Andrea J. Prasow

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Andrea J. Prasow
Born United States
Nationality American, Canadian
Occupation lawyer
Known for Working on behalf of individuals detained in the "War on Terror"

Andrea J. Prasow is an American lawyer whose work particularly focuses on the rights of individuals detained in the "War on Terror". When she was with the firm Paul, Weiss, Rifkind, Wharton & Garrison, Prasow represented Saudi detainees in their petition for habeas corpus.[1] Later as a defense attorney with the Office of Military Commissions, Prasow worked on behalf of Salim Ahmed Hamdan, one of the first Guantanamo captives to face formal charges before the Guantanamo military commissions. Subsequently Prasow became a senior counsel with the Terrorism and Counterterrorism Program at Human Rights Watch.[2] In that capacity Prasow investigates and analyzes U.S. counterterrorism policies and practices, and leads advocacy efforts urging the U.S. to implement policies that respect international standards of human rights. Prasow has written several pieces about the current military commission proceedings and her travels to Afghanistan to observe the newly public Detainee Review Boards held at the Detention Facility in Parwan.


Prasow was raised in Toronto, Ontario, Canada, and received her B.A. from the University of Toronto in 1999. From 1999-2000, Prasow worked for the University Health Network in Toronto, where she investigated workplace harassment claims and provided training on sexual harassment issues at the University of Toronto. Prasow then received her J.D. at the Georgetown University Law Center in 2003.[3]

Legal career[edit]

Prasow was a litigation associate of Paul, Weiss, Rifkind, Wharton & Garrison LLP until 2005.[3] There she worked in civil litigation and took on a variety of pro bono cases. It was in this capacity that Prasow took on the representation of ten Saudi detainees at Guantanamo Bay in their habeas corpus proceedings in federal court.

Prasow then moved to the Office of the Chief Defense Counsel, Office of Military Commissions, United States Department of Defense. Here she served as Assistant Defense Counsel for Salim Ahmed Hamdan's case before a Guantanamo military commission.[3] During this case, she requested permission for a member of the Hamdan defense team to travel to secretive Camp 7.[4] Hamdan's defense team sought the testimony of fourteen high value detainees held there, although several of the detainees declined because they believed the request was some kind of trick.

Prasow later joined Human Rights Watch as Senior Counsel in their Terrorism and Counterterrorism Program. In that capacity Prasow traveled to Guantanamo to observe the December 3, 2009 hearing of Ibrahim Ahmed Mahmoud al Qosi. She was later invited to write a guest column in The Jurist with her critique of the proceedings.[5] In her column Prasow was critical of Lieutenant Colonel Nancy Paul, al Qosi's Presiding Officer, for going forward with al Qosi's commission despite the fact that the rules of procedure for the new commission had not yet been drafted.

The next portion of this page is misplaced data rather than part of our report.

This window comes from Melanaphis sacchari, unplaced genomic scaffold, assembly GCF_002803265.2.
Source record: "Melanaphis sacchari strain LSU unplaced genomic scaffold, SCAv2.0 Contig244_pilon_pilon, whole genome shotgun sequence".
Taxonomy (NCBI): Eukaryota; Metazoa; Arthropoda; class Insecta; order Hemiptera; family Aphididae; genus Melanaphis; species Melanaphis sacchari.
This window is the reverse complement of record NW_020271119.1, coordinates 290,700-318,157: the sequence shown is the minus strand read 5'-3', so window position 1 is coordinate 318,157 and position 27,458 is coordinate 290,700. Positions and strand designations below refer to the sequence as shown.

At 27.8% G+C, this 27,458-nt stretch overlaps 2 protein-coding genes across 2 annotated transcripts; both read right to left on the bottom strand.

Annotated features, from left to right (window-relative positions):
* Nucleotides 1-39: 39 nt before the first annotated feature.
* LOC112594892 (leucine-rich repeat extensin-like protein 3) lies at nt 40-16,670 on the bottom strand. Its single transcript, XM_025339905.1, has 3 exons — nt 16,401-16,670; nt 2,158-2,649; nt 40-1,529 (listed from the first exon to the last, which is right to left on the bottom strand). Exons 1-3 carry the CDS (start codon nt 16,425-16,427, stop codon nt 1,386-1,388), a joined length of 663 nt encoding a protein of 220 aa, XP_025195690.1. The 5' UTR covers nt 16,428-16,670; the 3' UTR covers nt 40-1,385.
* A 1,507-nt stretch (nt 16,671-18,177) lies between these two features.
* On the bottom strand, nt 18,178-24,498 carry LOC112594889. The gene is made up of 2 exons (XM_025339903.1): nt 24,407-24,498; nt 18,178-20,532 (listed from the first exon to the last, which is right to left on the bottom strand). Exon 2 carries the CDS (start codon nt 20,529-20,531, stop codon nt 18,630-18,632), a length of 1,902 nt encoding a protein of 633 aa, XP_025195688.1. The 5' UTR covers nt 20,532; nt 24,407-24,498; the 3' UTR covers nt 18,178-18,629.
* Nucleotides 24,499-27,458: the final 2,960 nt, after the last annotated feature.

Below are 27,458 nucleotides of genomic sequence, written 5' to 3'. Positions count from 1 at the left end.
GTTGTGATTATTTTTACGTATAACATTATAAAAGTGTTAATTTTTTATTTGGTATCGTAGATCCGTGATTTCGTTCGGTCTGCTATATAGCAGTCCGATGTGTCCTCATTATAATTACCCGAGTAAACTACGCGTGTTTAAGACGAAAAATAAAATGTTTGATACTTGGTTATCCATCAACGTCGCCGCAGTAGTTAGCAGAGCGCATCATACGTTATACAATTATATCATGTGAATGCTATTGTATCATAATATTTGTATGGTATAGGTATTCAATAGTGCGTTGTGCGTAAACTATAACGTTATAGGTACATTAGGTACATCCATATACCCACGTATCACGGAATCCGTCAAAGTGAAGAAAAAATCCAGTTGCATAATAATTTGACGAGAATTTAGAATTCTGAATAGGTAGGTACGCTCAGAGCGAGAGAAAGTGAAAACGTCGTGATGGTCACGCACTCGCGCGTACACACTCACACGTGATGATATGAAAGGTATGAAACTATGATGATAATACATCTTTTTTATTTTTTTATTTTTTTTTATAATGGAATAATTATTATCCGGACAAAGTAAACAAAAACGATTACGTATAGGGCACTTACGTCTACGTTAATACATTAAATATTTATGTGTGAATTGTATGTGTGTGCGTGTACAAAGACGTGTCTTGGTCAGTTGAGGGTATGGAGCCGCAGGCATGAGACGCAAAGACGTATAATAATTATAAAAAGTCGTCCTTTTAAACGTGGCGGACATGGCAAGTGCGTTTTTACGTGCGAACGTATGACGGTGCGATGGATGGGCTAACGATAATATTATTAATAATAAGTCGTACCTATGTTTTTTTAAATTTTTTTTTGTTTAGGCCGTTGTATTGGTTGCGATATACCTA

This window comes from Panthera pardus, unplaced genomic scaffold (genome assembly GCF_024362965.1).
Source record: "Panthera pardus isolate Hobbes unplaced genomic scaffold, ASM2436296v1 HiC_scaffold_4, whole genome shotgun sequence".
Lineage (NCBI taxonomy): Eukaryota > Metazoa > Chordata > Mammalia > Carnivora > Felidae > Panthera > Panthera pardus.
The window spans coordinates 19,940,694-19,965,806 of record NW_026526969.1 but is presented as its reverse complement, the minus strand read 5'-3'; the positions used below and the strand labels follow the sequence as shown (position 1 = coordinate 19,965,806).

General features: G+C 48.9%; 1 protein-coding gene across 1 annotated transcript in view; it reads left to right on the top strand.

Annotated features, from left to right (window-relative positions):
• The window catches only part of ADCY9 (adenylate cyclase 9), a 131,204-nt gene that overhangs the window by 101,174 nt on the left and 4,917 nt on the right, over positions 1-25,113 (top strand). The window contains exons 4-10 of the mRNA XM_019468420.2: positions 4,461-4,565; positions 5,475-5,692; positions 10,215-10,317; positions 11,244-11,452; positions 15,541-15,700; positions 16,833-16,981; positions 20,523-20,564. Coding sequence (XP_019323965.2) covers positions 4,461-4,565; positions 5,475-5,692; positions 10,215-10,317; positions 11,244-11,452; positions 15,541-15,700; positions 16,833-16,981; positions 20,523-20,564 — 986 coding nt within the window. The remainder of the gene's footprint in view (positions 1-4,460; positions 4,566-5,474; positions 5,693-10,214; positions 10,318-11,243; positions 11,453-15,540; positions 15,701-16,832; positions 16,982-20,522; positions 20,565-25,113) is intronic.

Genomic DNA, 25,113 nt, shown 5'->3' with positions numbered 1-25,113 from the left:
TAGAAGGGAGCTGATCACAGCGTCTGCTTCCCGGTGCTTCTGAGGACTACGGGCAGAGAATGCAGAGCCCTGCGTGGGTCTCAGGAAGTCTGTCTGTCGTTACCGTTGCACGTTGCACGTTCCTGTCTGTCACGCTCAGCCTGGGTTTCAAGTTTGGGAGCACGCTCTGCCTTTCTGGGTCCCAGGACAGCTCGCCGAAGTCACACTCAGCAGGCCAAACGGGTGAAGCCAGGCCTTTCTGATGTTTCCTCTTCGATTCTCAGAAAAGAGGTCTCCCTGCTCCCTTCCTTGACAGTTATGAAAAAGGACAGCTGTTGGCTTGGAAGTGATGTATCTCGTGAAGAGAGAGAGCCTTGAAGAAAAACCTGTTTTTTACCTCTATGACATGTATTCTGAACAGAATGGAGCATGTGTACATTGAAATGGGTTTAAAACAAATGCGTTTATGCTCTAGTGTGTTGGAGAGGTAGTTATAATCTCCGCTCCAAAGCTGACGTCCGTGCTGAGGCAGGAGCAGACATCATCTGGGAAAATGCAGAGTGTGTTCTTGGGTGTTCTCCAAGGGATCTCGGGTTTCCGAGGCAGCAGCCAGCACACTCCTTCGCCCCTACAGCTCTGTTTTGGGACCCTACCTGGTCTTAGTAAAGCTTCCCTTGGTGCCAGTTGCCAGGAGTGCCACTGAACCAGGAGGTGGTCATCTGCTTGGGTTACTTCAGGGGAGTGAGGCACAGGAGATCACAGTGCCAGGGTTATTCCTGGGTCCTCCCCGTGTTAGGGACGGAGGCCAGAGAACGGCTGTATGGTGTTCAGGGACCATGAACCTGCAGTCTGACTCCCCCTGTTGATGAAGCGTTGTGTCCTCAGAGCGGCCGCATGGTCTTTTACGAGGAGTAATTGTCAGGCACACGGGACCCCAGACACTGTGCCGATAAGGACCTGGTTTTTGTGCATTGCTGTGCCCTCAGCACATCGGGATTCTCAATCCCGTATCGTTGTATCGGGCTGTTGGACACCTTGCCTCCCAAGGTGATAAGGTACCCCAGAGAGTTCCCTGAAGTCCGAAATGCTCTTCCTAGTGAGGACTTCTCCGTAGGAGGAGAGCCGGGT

Prasow was also one of the lawyers profiled in Mark Denbeaux and Jonathan Hafetz's book, The Guantanamo Lawyers: Inside a Prison Outside the Law.[6] In the book, Prasow is quoted about the steps she took so as not to offend potentially conservative Muslim clients. She also references the disparity in treatment of lawyers in these cases, particularly between lawyers working on the detainees' habeas petitions and lawyers defending the detainees before the Guantanamo military commissions.

Speaking engagements[edit]

In February 2007, the Washington College of Law invited Prasow to attend a panel discussion on military commissions with Chief Prosecutor Morris Davis and Eugene Fidell, the President of the National Institute of Military Justice.[7]

In June 2009, Prasow was an invited speaker at an event organized by the American Society of International Law. The event, entitled "Women in International Law Networking Breakfast".[3] was also attended by Kristine Huskey, Laura Black and Andrea Menaker.

In May 2010, Prasow addressed the Canadian Parliament's Special Committee on the Canadian Mission in Afghanistan on the use of torture by the Afghan government.[8]


  1. ^ Thomas Adcock (2005-08-26). "Paul Weiss Group Aids Detainee". New York Lawyer. Retrieved 2009-01-31. 
  2. ^ "Andrea Prasow: Senior Counsel, Terrorism and Counterterrorism". Human Rights Watch. Archived from the original on 24 November 2010. Retrieved 2010-10-25. 
  3. ^ a b c d "Women in International Law Networking Breakfast". American Society of International Law. 2009-07-09. 
  4. ^ Andrea J. Prasow (2008-04-23). "U.S. v. Hamdan - Special Request for Relief - Supplement" (PDF). Office of Military Commissions. Retrieved 2008-12-25.  mirror
  5. ^ Andrea Prasow (2009-12-08). "Falling Short: Justice in the New Military Commissions". The Jurist. Archived from the original on 2009-12-09. 
  6. ^ Mark Denbeaux, Jonathan Hafetz (2009-11-09). The Guantanamo Lawyers: Inside a Prison Outside the Law. NYU Press. ISBN 978-0-8147-3736-1. Retrieved 2009-12-09. 
  7. ^ Matt Getty (2007). "WCL debates Guantanamo Bay military commissions". Washington College of Law. Archived from the original on 2009-12-09. 
  8. ^ Andrea J. Prasow (2010-05-04). "Andrea Prasow: Afghan torture is no secret". National Post. Archived from the original on 2010-08-29. Retrieved 2010-08-29. This week, I will appear before the House of Commons’ special committee on the Canadian mission in Afghanistan on behalf of Human Rights Watch. I will tell the committee about Abdul Basir’s case, and how his family reported that NDS officials warned them against seeking an autopsy, especially if they wanted Basir’s father and brother, also in NDS detention, to be released.